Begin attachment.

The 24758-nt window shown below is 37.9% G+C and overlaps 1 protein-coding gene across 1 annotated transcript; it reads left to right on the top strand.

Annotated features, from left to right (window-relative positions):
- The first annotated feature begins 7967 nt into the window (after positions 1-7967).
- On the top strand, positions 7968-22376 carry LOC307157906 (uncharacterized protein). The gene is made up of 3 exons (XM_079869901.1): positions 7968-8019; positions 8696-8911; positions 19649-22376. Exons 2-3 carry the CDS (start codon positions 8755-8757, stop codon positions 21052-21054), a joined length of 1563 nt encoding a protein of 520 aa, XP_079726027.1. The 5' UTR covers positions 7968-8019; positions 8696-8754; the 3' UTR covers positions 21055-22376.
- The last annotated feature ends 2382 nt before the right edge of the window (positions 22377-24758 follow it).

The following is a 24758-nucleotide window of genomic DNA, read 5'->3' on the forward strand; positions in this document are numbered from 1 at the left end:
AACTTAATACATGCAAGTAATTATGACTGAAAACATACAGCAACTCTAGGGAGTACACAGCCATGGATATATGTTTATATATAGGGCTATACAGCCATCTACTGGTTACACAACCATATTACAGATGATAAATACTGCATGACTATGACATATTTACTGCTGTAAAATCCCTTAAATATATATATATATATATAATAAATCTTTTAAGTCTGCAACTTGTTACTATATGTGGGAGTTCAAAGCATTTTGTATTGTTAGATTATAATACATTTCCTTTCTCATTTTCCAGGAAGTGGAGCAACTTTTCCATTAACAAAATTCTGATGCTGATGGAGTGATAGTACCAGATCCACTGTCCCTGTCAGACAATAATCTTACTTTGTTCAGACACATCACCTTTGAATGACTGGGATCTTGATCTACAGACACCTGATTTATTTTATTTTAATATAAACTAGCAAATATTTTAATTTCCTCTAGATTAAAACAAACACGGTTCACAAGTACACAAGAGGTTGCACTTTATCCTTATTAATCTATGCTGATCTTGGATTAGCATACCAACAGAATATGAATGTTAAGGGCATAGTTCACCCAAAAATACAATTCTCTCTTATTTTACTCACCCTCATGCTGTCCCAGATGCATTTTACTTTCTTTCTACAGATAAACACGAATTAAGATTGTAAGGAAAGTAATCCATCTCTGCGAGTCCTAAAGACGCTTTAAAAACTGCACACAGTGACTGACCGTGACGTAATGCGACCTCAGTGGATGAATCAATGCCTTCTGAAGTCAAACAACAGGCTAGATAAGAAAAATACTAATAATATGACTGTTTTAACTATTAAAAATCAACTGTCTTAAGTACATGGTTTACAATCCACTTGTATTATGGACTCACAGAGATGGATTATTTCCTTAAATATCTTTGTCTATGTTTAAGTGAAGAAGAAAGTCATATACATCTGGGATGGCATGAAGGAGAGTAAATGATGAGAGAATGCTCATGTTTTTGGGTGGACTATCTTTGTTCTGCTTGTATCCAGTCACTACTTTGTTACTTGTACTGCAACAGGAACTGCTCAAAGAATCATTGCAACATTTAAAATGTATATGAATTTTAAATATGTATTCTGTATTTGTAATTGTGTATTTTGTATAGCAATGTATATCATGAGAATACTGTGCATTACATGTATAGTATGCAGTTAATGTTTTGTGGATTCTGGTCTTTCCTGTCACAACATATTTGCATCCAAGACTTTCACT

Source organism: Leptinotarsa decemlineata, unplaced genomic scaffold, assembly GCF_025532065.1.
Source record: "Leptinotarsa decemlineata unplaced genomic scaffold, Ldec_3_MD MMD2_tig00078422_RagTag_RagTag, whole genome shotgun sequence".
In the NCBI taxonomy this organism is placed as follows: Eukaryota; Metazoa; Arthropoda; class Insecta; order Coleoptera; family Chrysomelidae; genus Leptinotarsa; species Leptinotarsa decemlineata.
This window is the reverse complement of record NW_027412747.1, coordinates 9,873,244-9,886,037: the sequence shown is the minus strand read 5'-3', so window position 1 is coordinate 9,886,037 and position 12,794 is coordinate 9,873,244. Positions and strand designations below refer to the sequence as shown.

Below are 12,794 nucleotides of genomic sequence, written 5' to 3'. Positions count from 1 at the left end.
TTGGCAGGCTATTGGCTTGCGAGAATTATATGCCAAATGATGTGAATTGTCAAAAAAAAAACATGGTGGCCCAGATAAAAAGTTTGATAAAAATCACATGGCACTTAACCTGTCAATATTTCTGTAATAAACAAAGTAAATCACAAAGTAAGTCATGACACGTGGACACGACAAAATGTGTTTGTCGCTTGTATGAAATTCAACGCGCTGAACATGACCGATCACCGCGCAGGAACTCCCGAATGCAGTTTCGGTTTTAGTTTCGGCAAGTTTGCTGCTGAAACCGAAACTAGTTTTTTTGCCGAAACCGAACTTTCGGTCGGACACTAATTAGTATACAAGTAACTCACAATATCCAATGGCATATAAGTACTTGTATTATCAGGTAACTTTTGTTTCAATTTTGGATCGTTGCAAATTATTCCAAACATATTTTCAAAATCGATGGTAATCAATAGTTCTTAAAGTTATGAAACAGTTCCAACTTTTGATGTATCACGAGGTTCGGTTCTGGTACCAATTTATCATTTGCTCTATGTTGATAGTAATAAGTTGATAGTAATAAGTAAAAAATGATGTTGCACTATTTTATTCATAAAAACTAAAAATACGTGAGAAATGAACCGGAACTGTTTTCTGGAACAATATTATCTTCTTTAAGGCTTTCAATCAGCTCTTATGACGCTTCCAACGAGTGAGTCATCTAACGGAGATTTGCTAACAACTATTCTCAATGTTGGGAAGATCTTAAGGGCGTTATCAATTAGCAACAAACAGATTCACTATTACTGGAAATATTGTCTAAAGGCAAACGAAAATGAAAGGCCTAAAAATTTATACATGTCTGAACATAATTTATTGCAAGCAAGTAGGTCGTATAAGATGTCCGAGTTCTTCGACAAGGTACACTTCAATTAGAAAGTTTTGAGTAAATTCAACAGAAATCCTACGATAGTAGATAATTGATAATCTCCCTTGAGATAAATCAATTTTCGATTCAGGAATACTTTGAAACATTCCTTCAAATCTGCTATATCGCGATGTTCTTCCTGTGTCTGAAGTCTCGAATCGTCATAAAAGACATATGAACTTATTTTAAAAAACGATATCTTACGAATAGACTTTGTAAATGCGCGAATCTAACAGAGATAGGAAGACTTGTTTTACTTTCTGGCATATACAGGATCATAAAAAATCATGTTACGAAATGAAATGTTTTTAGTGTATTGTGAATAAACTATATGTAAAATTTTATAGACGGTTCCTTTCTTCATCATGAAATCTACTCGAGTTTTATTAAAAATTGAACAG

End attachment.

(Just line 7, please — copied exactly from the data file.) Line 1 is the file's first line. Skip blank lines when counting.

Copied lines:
AACTTAATACATGCAAGTAATTATGACTGAAAACATACAGCAACTCTAGGGAGTACACAGCCATGGATATATGTTTATATATAGGGCTATACAGCCATCTACTGGTTACACAACCATATTACAGATGATAAATACTGCATGACTATGACATATTTACTGCTGTAAAATCCCTTAAATATATATATATATATATAATAAATCTTTTAAGTCTGCAACTTGTTACTATATGTGGGAGTTCAAAGCATTTTGTATTGTTAGATTATAATACATTTCCTTTCTCATTTTCCAGGAAGTGGAGCAACTTTTCCATTAACAAAATTCTGATGCTGATGGAGTGATAGTACCAGATCCACTGTCCCTGTCAGACAATAATCTTACTTTGTTCAGACACATCACCTTTGAATGACTGGGATCTTGATCTACAGACACCTGATTTATTTTATTTTAATATAAACTAGCAAATATTTTAATTTCCTCTAGATTAAAACAAACACGGTTCACAAGTACACAAGAGGTTGCACTTTATCCTTATTAATCTATGCTGATCTTGGATTAGCATACCAACAGAATATGAATGTTAAGGGCATAGTTCACCCAAAAATACAATTCTCTCTTATTTTACTCACCCTCATGCTGTCCCAGATGCATTTTACTTTCTTTCTACAGATAAACACGAATTAAGATTGTAAGGAAAGTAATCCATCTCTGCGAGTCCTAAAGACGCTTTAAAAACTGCACACAGTGACTGACCGTGACGTAATGCGACCTCAGTGGATGAATCAATGCCTTCTGAAGTCAAACAACAGGCTAGATAAGAAAAATACTAATAATATGACTGTTTTAACTATTAAAAATCAACTGTCTTAAGTACATGGTTTACAATCCACTTGTATTATGGACTCACAGAGATGGATTATTTCCTTAAATATCTTTGTCTATGTTTAAGTGAAGAAGAAAGTCATATACATCTGGGATGGCATGAAGGAGAGTAAATGATGAGAGAATGCTCATGTTTTTGGGTGGACTATCTTTGTTCTGCTTGTATCCAGTCACTACTTTGTTACTTGTACTGCAACAGGAACTGCTCAAAGAATCATTGCAACATTTAAAATGTATATGAATTTTAAATATGTATTCTGTATTTGTAATTGTGTATTTTGTATAGCAATGTATATCATGAGAATACTGTGCATTACATGTATAGTATGCAGTTAATGTTTTGTGGATTCTGGTCTTTCCTGTCACAACATATTTGCATCCAAGACTTTCACT